One of the main assumptions in our approach to calculating the LOLE is that the shape of the hourly load profiles stays the same while going from the present year to the future year. Hourly load profiles for the present year are readily available from multiple sources. We use different sources for different countries:
- The Netherlands. We use the load profile as used in the merit order calculation (see here for these load profiles).
- Europe. This load profiles is identical to the one used for the merit order calculation. Details on how it is created can be found here.
- Germany. The German load profile is taken from the same data source as the European load profile.
Many parameters affect the shape of the hourly load profiles, e.g. the demand profiles for specific technologies and human behaviour. As we do not have data on this yet, we decided to leave the shape of the load profiles the same. We do, however, scale the load profile such that the area underneath it is equal to the total yearly electricity demand.
Scale the volatile production profiles
In the Energy Transition Model the following type of electricity production is considered volatile:
- Wind turbines (inland, coastal and offshore)
- Solar PV (in households, buildings and solar PV plants)
- Solar CSP
- Hydro river
The ETM contains typical production profiles for all these types of volatile electricity producers. To determine the volatile electricity production in a specific scenario, these production profiles are scaled by installed capacity in that scenario.
Subtract volatile production from demand profile
Volatile electricity cannot be relied on at all times, but when it is available it will be used. We model this is the ETM by subtracting all volatile electricity production profiles from the demand profile. The result is a residual load profile.
Calculate dispatchable production capacity
Not all electricity production can be relied on at all times. We distinguish dispatchable and volatile electricity supply. Dispatchable production capacity can be relied on at all times, except for when a plant is down for maintenance. We take this into account by researching an
availability for all plants. The dispatchable production capacity is then defined as
dispatchable_production_capacity = installed_capacity * availability.
The total dispatchable production capacity is simply the sum of the dispatchable production capacity for all dispatchable producers.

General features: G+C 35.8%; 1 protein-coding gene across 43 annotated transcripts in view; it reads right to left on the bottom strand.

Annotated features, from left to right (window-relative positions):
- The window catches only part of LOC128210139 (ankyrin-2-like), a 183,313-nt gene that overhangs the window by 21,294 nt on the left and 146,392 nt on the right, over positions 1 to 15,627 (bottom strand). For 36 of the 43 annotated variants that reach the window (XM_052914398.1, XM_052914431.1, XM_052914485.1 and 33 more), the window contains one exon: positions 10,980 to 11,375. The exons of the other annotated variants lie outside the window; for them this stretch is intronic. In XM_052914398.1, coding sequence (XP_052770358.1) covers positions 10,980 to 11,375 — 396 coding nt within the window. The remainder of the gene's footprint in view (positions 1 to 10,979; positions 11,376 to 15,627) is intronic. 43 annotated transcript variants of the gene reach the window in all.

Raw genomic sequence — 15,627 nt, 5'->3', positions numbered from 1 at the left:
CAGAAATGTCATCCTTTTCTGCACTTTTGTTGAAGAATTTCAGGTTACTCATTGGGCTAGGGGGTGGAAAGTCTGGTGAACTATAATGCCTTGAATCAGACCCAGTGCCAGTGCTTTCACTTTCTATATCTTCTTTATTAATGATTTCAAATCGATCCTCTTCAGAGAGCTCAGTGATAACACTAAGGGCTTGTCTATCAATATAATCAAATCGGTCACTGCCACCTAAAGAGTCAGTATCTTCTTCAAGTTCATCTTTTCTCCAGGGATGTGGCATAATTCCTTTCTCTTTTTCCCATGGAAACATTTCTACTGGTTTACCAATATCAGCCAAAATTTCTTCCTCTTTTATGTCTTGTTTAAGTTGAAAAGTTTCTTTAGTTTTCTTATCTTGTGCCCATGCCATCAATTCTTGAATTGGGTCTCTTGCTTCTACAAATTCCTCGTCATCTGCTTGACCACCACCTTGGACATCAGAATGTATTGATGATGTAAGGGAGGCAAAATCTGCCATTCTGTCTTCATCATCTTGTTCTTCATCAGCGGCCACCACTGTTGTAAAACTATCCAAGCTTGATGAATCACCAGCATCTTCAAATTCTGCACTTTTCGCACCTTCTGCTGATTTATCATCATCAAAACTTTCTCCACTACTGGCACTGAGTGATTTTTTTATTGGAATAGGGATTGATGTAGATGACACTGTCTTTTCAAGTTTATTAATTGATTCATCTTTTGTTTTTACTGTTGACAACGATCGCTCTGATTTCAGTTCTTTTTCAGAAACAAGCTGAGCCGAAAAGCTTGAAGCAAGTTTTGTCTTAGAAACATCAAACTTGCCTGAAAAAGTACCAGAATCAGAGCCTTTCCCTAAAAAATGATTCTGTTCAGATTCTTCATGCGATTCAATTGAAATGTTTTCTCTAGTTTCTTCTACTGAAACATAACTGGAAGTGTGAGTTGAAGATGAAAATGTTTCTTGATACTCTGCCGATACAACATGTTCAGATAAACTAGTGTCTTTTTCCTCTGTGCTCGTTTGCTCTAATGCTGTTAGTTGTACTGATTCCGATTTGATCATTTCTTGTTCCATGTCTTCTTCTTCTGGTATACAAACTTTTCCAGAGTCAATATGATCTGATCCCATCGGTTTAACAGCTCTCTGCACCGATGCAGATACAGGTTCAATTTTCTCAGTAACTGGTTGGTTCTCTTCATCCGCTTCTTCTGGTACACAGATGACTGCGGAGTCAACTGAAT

The residual hourly load profile consists of 8760 data points, representing the residual average hourly load for each hour of the year. We compare each of these 8760 hours to the dispatchable production capacity that was calculated above, and determine at how many of these hours the load exceeds the dispatchable production capacity. This number of hours is defined as the LOLE. The figure below shows a graphical representation of the LOLE calculation. For clarity, the load profile has been represented as a histogram (red). The reliable production capacity is shown as a green line. In this particular case, the LOLE is equal to zero as none of the events in the histogram are to the right of the green line.
The following aspects of the current LOLE implementation can be improved on and should be subject of further study.
- The LOLE calculation does not take into account ramping times of electricity producers.
- An alternative method to calculate the LOLE is described by Ofgem. This method is based on convolution of the load profile and generation profiles of conventional generation and typical electricity generation distribution of wind turbines. This method could be extended to include solar PV. We have tried this method, but concluded that the calculation time is too high to include it in the model.
- The shape of the hourly load profile should be depended on the technologies that have been installed in the ETM. If, for example, The Netherlands would switch from heating the majority of its residences with gas-fired condensing combi-boilers to heating with electric heaters, this would have an effect on the hourly electricity load profile. Incorporating this in the ETM is a major effort as typical hourly demand and production profiles need to be researched for all converters in the ETM. Hence we decided to keep the shape of the hourly load profiles the same in going from the start year to the end year of the scenario.